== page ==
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Acting Resume for Beginners

by Alli Dansby


Perhaps you’ve gone to an arts academy or studied at a university’s theater department. Or maybe, like so many of us, you found yourself eating popcorn and watching a classic movie on a Friday night. As you found yourself swept away by the glamor, breathtaking emotional moments, and complete thrallment of the screen - you may have found your mind wandering to, “hey. I could do this!” Next you might find yourself practicing that Meryl Streep monologue in the shower, but, let’s stop here for a second before the shampoo bottle becomes your first Emmy. You’ve decided you want to become an actor, but where do you begin? Of course, looking into acting classes, finding fellow actors to network with, and studying the best films are a great place to start. But what about an actor’s resume? How do you land a job in the entertainment field? You need an acting resume. Starting off in the industry can seem a bit daunting, or scary. What on earth do you put on a resume in a field you just started in?


“No role is too small, only small actors.” Include every role that you’ve had to this point. That school play from years ago? Any community theater? Perhaps an extra role you did that one time? Nothing is too small to begin, and it shows that you’ve been getting your feet wet. Auditors will know that everyone has to start somewhere. If you’ve never had any experience in acting at this stage, get out there and find a way to jump in. Virtually any city is going to have a local theater, or multiple. Audition for plays, and be adventurous. Even that background role is still experience, an opportunity, and a great chance to learn more about the craft - particularly from watching other actors and talking to them.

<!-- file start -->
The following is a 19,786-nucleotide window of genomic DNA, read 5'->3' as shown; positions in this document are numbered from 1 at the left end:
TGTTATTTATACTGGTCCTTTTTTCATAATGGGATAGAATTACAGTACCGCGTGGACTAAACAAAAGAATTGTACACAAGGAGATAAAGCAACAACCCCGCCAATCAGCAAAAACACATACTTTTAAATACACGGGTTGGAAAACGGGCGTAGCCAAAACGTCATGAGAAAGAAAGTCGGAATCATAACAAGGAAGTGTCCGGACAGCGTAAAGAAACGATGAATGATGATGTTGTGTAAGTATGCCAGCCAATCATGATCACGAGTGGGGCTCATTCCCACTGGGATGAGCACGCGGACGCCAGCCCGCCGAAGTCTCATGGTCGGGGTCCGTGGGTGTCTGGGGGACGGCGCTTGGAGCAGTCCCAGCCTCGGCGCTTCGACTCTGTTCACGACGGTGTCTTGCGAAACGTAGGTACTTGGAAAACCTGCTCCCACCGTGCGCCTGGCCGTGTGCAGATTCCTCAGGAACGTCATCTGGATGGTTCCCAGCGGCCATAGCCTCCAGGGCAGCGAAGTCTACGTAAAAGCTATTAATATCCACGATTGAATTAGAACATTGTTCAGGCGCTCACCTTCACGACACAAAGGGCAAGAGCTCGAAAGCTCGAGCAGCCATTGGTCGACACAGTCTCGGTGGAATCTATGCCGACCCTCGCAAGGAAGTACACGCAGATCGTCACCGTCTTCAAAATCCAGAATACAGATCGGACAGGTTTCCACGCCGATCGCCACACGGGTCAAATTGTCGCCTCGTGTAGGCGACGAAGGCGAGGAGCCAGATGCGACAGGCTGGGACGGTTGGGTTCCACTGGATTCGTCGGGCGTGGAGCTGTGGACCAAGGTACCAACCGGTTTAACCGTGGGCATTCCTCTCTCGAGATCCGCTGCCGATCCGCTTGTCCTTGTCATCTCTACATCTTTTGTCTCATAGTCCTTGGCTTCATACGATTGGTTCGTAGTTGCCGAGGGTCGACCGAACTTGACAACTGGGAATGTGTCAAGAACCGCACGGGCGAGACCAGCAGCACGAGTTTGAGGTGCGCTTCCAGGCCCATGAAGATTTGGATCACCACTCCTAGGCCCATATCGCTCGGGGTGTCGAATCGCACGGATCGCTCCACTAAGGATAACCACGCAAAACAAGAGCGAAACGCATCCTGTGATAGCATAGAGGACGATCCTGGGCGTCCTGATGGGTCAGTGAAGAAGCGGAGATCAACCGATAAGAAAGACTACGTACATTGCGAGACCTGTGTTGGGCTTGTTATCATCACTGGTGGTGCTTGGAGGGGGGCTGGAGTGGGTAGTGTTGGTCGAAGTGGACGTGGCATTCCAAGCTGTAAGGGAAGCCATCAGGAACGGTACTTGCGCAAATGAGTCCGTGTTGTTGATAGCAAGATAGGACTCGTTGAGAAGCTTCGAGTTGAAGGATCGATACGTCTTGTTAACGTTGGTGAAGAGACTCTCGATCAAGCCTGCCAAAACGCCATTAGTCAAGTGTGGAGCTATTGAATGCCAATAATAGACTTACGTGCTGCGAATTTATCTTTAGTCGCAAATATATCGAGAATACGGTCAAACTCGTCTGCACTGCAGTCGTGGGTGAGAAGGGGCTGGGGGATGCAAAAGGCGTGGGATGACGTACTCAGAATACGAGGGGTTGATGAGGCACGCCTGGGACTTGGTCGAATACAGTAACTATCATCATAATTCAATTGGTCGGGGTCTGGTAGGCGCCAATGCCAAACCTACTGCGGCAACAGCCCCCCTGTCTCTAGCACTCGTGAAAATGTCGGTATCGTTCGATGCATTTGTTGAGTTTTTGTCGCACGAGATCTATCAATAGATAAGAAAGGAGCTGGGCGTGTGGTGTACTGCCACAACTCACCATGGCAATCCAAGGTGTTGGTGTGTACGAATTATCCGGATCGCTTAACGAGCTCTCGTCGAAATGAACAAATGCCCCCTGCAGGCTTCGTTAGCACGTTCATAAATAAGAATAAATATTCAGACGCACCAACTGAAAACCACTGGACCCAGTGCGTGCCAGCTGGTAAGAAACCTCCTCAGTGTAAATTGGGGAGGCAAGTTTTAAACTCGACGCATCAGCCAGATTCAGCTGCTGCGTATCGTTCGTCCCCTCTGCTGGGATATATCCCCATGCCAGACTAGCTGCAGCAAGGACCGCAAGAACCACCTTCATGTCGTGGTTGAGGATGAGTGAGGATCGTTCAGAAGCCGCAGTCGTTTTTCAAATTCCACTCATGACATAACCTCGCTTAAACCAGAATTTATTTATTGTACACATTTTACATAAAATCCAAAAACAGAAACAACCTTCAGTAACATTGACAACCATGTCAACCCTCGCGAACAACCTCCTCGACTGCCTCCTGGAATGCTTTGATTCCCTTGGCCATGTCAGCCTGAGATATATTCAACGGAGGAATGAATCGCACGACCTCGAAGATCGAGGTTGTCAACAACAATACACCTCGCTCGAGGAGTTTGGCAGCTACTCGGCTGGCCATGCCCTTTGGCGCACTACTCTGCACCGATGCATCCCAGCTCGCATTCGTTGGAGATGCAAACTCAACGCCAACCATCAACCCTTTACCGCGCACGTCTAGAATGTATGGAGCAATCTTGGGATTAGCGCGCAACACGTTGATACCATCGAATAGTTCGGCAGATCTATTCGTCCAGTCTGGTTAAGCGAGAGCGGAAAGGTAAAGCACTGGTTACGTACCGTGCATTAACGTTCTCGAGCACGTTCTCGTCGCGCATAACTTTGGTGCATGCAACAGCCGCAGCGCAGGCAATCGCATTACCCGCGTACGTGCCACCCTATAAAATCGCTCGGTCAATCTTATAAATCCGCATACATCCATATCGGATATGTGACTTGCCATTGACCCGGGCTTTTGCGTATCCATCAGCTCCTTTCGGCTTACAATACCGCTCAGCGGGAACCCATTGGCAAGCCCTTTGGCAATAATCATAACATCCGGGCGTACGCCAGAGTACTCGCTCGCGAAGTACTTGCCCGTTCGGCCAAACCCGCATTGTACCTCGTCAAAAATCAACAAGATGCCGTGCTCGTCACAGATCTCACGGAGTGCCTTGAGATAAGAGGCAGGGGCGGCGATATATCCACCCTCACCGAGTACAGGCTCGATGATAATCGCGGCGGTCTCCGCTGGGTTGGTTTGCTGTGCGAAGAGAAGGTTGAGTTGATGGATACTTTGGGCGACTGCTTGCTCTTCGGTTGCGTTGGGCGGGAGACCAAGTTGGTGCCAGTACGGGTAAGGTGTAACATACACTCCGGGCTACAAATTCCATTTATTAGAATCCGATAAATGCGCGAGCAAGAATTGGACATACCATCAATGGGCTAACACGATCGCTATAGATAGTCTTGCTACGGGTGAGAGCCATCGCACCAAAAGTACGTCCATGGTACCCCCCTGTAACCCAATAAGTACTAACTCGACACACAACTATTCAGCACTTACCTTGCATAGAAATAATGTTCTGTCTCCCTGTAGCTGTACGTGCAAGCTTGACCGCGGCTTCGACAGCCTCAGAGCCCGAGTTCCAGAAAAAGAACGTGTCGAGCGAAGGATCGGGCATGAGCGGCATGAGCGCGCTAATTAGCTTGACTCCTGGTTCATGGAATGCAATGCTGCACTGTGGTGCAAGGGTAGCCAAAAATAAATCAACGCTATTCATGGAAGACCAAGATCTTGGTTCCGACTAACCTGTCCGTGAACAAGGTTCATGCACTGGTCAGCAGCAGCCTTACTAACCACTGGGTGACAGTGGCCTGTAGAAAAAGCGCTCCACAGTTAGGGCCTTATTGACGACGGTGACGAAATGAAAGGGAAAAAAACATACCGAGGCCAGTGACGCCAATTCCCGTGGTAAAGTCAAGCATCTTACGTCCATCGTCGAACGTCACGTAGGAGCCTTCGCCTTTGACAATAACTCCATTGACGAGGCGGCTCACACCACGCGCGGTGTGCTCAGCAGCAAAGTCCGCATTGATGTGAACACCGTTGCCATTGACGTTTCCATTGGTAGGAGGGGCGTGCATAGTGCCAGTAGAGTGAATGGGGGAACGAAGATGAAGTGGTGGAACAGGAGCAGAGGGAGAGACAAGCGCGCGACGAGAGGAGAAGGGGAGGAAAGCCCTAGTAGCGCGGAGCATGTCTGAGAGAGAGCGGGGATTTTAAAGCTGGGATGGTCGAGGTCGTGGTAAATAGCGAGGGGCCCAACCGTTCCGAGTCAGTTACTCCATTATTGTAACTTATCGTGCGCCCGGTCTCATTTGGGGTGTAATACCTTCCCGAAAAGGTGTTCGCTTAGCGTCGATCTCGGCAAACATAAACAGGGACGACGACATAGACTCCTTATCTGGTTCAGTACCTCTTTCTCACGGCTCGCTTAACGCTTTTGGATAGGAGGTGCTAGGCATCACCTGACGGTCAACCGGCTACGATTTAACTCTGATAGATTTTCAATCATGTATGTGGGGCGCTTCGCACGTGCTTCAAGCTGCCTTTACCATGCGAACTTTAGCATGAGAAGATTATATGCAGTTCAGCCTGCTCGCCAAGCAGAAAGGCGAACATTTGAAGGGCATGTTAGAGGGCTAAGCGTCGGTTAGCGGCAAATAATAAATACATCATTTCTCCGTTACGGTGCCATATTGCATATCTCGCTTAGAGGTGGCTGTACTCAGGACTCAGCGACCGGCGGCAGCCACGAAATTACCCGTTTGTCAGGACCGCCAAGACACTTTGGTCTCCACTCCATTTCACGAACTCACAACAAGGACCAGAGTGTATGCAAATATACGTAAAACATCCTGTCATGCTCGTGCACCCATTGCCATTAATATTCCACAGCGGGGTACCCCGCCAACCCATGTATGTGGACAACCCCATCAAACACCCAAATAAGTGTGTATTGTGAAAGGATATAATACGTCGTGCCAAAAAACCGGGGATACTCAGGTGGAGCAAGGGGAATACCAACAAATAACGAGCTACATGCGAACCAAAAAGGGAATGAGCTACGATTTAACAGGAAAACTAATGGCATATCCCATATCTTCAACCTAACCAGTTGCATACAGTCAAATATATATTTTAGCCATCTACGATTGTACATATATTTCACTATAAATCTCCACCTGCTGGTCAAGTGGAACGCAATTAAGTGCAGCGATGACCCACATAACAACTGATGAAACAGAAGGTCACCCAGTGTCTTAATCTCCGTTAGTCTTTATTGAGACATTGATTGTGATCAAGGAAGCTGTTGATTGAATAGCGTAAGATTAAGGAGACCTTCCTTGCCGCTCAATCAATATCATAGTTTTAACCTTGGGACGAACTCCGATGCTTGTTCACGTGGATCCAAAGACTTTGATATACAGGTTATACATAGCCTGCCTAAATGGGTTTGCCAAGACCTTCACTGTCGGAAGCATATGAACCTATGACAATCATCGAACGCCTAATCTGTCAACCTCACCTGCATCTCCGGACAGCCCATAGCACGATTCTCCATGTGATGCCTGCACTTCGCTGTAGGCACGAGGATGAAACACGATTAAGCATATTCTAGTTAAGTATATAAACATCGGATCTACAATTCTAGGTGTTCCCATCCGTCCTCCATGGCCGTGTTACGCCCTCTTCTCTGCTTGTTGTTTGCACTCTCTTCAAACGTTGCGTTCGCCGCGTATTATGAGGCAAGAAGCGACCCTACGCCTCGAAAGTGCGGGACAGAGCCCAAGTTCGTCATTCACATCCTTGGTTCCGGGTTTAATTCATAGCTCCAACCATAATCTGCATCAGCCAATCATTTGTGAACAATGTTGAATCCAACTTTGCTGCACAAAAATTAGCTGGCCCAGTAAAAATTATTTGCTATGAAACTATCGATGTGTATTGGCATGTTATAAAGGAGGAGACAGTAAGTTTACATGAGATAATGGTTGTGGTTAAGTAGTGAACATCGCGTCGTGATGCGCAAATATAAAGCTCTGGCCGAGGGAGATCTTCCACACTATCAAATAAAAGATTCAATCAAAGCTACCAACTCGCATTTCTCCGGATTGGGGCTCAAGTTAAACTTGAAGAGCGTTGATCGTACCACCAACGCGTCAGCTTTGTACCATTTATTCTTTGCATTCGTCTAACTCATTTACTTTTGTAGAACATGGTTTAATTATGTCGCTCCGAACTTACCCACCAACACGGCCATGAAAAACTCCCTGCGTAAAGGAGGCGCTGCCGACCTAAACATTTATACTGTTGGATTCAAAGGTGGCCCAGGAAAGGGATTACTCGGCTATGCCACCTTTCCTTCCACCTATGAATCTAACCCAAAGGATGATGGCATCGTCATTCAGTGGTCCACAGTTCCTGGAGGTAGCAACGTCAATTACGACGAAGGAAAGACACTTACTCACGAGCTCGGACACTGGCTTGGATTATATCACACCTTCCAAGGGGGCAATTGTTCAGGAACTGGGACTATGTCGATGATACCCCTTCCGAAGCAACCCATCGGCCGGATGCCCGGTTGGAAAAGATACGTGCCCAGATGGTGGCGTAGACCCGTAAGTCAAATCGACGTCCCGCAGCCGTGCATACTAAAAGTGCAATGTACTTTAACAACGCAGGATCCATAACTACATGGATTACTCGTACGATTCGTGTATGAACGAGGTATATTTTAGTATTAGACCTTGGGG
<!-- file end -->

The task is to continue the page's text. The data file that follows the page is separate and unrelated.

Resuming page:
Look for student films. A fantastic way to start working into the film industry is by auditioning for student films, indie films, and extra work.

There are many websites that can help you find legitimate casting calls, in which little to no experience is needed. is a website in which you can submit yourself to many different roles, from bigger projects to local student films. has a daily email with a breakdown of casting calls near you.


There are also Facebook groups you can join that share listings by searching for groups in your area. You can also follow the Facebook or Instagram pages for any theater or film departments near you to catch word of casting calls or film projects.

 I’ve gotten some experience - now what? After you’ve dipped your toes into the acting pool, it's time to start crafting your acting resume.

Casting directors get hundreds, or even thousands of submissions, so it's important that your resume is clear, concise, and visually appealing.

The most important ingredients of the resume are your headshot, resume, and reel. A reel is a collection of clips from the work you’ve done - so if you’ve been getting any extra work or student film work, you can make a short video out of those clips to accompany your resume. But that’s a story for another time.


Your resume should have four sections - personal information, acting credits, education and relevant training, and your special skills.


Personal Information


Your personal information should include:

● Your name

● Phone number

● Email address

● Website (it's fine if you don’t have one!)

● Agent/managers information, if you have one

● Height

● Weight

● Hair color

● Eye color

● Vocal range and type, if you sing.


You should also include your headshot, next to your personal information. (See photo).